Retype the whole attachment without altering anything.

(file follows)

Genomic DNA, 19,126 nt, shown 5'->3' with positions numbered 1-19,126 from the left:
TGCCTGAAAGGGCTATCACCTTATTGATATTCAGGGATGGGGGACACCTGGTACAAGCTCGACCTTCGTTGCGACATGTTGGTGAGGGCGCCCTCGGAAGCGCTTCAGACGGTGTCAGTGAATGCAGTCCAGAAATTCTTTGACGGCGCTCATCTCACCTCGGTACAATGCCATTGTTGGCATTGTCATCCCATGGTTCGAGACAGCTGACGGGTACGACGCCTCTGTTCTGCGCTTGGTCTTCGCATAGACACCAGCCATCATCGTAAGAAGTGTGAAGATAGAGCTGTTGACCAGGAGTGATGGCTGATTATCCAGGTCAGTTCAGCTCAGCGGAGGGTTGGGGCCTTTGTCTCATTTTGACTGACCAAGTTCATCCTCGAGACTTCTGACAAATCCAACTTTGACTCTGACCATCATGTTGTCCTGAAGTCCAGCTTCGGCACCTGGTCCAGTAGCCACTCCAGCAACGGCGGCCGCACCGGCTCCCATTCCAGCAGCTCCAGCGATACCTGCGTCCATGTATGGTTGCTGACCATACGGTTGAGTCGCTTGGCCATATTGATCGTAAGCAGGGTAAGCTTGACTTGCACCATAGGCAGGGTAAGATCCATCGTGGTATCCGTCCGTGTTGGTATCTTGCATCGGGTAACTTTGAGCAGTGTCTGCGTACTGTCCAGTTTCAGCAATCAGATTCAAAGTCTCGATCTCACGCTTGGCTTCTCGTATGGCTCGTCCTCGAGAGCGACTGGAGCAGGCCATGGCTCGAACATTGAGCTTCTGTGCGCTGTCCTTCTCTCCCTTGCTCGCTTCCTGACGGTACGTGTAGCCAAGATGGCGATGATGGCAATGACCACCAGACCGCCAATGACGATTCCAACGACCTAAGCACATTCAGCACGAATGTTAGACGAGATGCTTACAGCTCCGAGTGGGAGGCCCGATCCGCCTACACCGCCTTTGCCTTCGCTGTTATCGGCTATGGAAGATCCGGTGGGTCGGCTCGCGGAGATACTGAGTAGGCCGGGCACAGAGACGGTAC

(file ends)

Genomic DNA, 19,126 nt, shown 5'->3' with positions numbered 1-19,126 from the left:
TGCCTGAAAGGGCTATCACCTTATTGATATTCAGGGATGGGGGACACCTGGTACAAGCTCGACCTTCGTTGCGACATGTTGGTGAGGGCGCCCTCGGAAGCGCTTCAGACGGTGTCAGTGAATGCAGTCCAGAAATTCTTTGACGGCGCTCATCTCACCTCGGTACAATGCCATTGTTGGCATTGTCATCCCATGGTTCGAGACAGCTGACGGGTACGACGCCTCTGTTCTGCGCTTGGTCTTCGCATAGACACCAGCCATCATCGTAAGAAGTGTGAAGATAGAGCTGTTGACCAGGAGTGATGGCTGATTATCCAGGTCAGTTCAGCTCAGCGGAGGGTTGGGGCCTTTGTCTCATTTTGACTGACCAAGTTCATCCTCGAGACTTCTGACAAATCCAACTTTGACTCTGACCATCATGTTGTCCTGAAGTCCAGCTTCGGCACCTGGTCCAGTAGCCACTCCAGCAACGGCGGCCGCACCGGCTCCCATTCCAGCAGCTCCAGCGATACCTGCGTCCATGTATGGTTGCTGACCATACGGTTGAGTCGCTTGGCCATATTGATCGTAAGCAGGGTAAGCTTGACTTGCACCATAGGCAGGGTAAGATCCATCGTGGTATCCGTCCGTGTTGGTATCTTGCATCGGGTAACTTTGAGCAGTGTCTGCGTACTGTCCAGTTTCAGCAATCAGATTCAAAGTCTCGATCTCACGCTTGGCTTCTCGTATGGCTCGTCCTCGAGAGCGACTGGAGCAGGCCATGGCTCGAACATTGAGCTTCTGTGCGCTGTCCTTCTCTCCCTTGCTCGCTTCCTGACGGTACGTGTAGCCAAGATGGCGATGATGGCAATGACCACCAGACCGCCAATGACGATTCCAACGACCTAAGCACATTCAGCACGAATGTTAGACGAGATGCTTACAGCTCCGAGTGGGAGGCCCGATCCGCCTACACCGCCTTTGCCTTCGCTGTTATCGGCTATGGAAGATCCGGTGGGTCGGCTCGCGGAGATACTGAGTAGGCCGGGCACAGAGACGGTAC